THQ’s spate of games planned for release in 2013 are now likely to do so under a new publisher, after the planned collective asset sale by the American company has been changed to an auction this month to sell off the publisher’s content.
On 22 January, Clearlake Capital, who were going to buy all assets themselves (presumably to stabilise and sell on afterwards, or to run the company themselves), have agreed to run an auction that will see THQ’s studios and ‘game intellectual properties’ up for grabs.
The planned sale to Clearlake was blocked by a Delaware court on account of not leaving enough time for ’other potential bidders’ to make offers, and as such the solution has been offered in which bids will be filed by 22 January, before a sales hearing deciding on any potential ‘winners’ the day after, and closing on the 24th.
It is said to be similar to a process which Midway Games (who still exist in the process of long-term liquidation) used in 2009 as they shut down operation, where some rights were actually purchased by THQ themselves, though most was taken over by Warner Bros. (including their flagship fighting series Mortal Kombat).
And it appears as though Warner Bros. Interactive could be making a move on THQ assets this time around, as both they and Electronic Arts (EA) have been listed in the court documents as interested parties to take on various items, while fellow publishers Ubisoft have publicly declared their intention of making bids.
It has been noted Clearlake will still take over everything not bought by others in a fortnight, though amongst the “only certain assets (titles, studios, etc)” being offered could be THQ’s range of confirmed 2013 games, which include Company of Heroes 2, Metro: Last Light, WWE ’14, and South Park: The Stick of Truth (pictured), though it is unclear if upcoming titles will be offered, or if THQ will be able to continue their regular work at all after the auction.
In other video game news, it has been confirmed that the most popular title of 2012, The Walking Dead: The Game, has reached 8.5 million ‘episodes sold’ across all platforms, according to developers Telltale Games, who have earned around $40m from their hit online release at an ‘average revenue per user’ of $16, while 25% of those sales are said to have come from users buying the game on iOS systems.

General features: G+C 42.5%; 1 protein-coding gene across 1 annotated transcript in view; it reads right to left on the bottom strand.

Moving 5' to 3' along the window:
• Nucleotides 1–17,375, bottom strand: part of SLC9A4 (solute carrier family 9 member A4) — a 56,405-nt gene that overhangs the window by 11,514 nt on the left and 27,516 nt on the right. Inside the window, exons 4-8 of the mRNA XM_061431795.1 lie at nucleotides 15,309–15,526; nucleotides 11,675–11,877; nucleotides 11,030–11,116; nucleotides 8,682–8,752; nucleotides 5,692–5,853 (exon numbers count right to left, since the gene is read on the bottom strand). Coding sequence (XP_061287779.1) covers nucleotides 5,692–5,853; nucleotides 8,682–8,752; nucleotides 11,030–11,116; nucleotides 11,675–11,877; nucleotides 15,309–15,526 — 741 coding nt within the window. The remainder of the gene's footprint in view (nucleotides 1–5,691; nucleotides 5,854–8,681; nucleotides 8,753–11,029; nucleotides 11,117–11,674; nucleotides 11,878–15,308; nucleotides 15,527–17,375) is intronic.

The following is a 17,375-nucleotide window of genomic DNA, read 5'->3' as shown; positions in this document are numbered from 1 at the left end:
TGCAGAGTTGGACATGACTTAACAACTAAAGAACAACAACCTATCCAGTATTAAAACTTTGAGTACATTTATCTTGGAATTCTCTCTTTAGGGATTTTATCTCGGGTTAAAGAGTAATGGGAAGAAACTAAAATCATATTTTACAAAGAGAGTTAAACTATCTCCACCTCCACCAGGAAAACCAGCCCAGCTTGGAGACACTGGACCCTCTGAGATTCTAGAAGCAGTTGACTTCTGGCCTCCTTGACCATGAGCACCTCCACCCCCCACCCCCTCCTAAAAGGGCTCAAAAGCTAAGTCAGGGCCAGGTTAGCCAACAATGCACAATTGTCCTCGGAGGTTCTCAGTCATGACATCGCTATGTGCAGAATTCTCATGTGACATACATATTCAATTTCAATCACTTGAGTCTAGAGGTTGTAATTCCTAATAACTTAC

Because of the structure of the comic book and TV series-based ‘point-and-click adventure’ (released in 5 ‘episodes’ or individual parts contributing to the one story), it is difficult to display figures for the entire game (buying whole episodes), meaning that figures representing every ‘part’ purchase are counted as a contribution to the total (meaning that one ‘customer’ is likely to be counted 5 times).
Telltale’s CEO Dan Connors said of the unique sales records and trends: “To date, it’s sold 8.5 million episodes and it’s been in the marketplace for seven months. November and December were our biggest months. It was the culmination of the product, the game of the year awards, the retail push, and it still has a ton of head room in. The episodic model has allowed us to create an economy that works on mobile. As far as size, at this point it’s probably about 25% of the revenue of the product and it is on the largest upswing of all platforms as well. I think we see with iOS products, we see more impact from when the show is on, when there’s stress about the show. The Walking Dead benefits from the work done on all the previous products. Everything has been an investment in creating great storytelling and great dramatic experiences that work across multiple platforms. Cost-wise, it’s 40% more expensive than other games, but it’s not huge.”
Releasing the game in direct proportion to the airdates of the TV show it is based on is a strategy that the marketing team behind the South Park game will have considered(with the most likely release date still set to be in early May when the first half of its season 17 this year), but will they be able to execute it with THQ’s current troubles, or will someone such as EA Games (who publish games from fellow animated comedy The Simpsons) have to step in and work double-time to meet the deadline under a new guise? If it is EA, hopefully they are able to take a joke and brush this jab under the carpet…
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